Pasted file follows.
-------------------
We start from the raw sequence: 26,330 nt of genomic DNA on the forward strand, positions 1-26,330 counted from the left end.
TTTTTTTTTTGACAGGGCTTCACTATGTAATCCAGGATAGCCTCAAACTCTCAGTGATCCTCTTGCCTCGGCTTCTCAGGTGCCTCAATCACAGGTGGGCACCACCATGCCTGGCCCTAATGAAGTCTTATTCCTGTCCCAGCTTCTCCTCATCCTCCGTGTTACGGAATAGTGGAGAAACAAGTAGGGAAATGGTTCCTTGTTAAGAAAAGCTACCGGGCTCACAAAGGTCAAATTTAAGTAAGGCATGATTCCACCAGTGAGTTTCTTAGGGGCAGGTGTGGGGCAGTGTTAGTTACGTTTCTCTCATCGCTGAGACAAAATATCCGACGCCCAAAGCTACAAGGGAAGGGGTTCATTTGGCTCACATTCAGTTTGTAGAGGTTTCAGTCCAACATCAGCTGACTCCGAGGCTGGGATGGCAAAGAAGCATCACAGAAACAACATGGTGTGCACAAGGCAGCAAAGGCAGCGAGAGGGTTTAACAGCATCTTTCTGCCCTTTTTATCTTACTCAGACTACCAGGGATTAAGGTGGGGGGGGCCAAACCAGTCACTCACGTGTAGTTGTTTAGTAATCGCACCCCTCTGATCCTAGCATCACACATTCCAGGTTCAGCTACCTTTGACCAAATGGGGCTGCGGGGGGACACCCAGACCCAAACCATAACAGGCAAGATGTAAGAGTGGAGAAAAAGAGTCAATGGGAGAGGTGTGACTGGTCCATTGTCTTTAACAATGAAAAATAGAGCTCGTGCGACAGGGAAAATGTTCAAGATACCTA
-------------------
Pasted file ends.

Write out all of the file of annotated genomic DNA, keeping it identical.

We start from the raw sequence: 26,330 nt of genomic DNA on the forward strand, positions 1-26,330 counted from the left end.
TTTTTTTTTTGACAGGGCTTCACTATGTAATCCAGGATAGCCTCAAACTCTCAGTGATCCTCTTGCCTCGGCTTCTCAGGTGCCTCAATCACAGGTGGGCACCACCATGCCTGGCCCTAATGAAGTCTTATTCCTGTCCCAGCTTCTCCTCATCCTCCGTGTTACGGAATAGTGGAGAAACAAGTAGGGAAATGGTTCCTTGTTAAGAAAAGCTACCGGGCTCACAAAGGTCAAATTTAAGTAAGGCATGATTCCACCAGTGAGTTTCTTAGGGGCAGGTGTGGGGCAGTGTTAGTTACGTTTCTCTCATCGCTGAGACAAAATATCCGACGCCCAAAGCTACAAGGGAAGGGGTTCATTTGGCTCACATTCAGTTTGTAGAGGTTTCAGTCCAACATCAGCTGACTCCGAGGCTGGGATGGCAAAGAAGCATCACAGAAACAACATGGTGTGCACAAGGCAGCAAAGGCAGCGAGAGGGTTTAACAGCATCTTTCTGCCCTTTTTATCTTACTCAGACTACCAGGGATTAAGGTGGGGGGGGCCAAACCAGTCACTCACGTGTAGTTGTTTAGTAATCGCACCCCTCTGATCCTAGCATCACACATTCCAGGTTCAGCTACCTTTGACCAAATGGGGCTGCGGGGGGACACCCAGACCCAAACCATAACAGGCAAGATGTAAGAGTGGAGAAAAAGAGTCAATGGGAGAGGTGTGACTGGTCCATTGTCTTTAACAATGAAAAATAGAGCTCGTGCGACAGGGAAAATGTTCAAGATACCTA